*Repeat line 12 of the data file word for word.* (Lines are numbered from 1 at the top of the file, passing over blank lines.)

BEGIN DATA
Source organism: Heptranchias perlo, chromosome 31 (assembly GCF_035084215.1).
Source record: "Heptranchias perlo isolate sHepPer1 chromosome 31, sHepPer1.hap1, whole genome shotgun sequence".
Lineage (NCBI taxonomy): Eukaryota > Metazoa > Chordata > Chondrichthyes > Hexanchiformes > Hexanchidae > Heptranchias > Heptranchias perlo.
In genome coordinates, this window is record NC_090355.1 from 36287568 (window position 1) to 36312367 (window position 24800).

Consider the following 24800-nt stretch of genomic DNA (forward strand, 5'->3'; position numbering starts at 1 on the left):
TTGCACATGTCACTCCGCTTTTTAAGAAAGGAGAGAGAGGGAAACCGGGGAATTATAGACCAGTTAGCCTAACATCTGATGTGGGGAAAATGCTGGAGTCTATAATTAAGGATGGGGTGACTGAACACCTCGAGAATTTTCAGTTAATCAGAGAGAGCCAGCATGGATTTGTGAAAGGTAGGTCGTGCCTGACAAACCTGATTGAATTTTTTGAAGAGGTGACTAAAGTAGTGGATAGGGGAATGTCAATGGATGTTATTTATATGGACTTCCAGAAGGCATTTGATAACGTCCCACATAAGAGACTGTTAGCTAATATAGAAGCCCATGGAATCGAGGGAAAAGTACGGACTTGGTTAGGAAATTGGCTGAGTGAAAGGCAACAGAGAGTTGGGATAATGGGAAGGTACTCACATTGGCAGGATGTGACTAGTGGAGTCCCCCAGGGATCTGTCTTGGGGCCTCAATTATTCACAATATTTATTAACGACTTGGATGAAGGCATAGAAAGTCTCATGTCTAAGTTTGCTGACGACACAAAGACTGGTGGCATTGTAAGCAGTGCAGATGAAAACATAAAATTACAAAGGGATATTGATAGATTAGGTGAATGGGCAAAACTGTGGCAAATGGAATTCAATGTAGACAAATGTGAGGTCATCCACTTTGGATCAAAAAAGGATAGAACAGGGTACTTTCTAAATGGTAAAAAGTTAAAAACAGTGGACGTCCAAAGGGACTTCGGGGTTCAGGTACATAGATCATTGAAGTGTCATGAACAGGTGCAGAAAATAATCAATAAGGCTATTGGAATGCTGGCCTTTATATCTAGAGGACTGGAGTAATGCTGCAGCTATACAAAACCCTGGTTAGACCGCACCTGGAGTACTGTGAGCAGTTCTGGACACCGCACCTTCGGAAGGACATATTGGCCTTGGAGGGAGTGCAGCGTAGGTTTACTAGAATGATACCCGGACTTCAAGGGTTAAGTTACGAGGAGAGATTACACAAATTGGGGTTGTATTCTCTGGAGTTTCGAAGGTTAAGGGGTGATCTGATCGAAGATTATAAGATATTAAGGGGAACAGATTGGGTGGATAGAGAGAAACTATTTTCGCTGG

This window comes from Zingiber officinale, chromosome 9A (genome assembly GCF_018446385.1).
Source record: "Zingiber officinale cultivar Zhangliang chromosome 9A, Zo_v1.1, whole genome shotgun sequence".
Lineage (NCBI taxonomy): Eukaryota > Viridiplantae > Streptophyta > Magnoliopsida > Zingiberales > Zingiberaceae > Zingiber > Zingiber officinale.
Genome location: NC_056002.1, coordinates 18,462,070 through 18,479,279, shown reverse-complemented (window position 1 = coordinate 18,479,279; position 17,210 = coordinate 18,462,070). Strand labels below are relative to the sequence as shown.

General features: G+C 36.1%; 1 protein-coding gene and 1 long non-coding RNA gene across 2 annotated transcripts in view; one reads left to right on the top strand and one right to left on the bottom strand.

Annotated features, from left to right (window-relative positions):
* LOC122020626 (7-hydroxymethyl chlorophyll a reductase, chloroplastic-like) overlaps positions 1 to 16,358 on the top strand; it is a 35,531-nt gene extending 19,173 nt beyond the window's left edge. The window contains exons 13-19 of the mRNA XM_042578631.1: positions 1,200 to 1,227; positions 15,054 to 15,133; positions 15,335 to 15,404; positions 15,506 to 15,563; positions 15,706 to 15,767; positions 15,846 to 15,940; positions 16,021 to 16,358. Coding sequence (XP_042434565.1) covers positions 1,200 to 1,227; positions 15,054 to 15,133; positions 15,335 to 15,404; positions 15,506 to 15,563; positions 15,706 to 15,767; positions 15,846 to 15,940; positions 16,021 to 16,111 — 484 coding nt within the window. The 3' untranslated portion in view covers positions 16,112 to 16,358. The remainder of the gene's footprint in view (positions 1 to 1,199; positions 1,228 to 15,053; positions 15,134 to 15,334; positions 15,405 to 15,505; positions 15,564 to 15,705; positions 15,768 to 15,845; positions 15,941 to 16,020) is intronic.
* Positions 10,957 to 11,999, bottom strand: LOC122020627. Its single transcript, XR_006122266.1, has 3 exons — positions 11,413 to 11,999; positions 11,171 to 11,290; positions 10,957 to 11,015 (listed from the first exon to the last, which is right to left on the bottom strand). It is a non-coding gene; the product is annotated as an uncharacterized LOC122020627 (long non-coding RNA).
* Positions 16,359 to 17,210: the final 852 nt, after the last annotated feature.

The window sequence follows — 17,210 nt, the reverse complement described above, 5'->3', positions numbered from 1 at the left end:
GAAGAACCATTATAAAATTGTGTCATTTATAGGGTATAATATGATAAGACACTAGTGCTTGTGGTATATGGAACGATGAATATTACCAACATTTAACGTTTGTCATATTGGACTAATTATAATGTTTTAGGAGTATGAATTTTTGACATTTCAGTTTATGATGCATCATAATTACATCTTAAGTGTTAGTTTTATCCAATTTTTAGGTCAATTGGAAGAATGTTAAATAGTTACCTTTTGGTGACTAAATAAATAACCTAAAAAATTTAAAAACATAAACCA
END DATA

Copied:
Annotated features, from left to right (window-relative positions):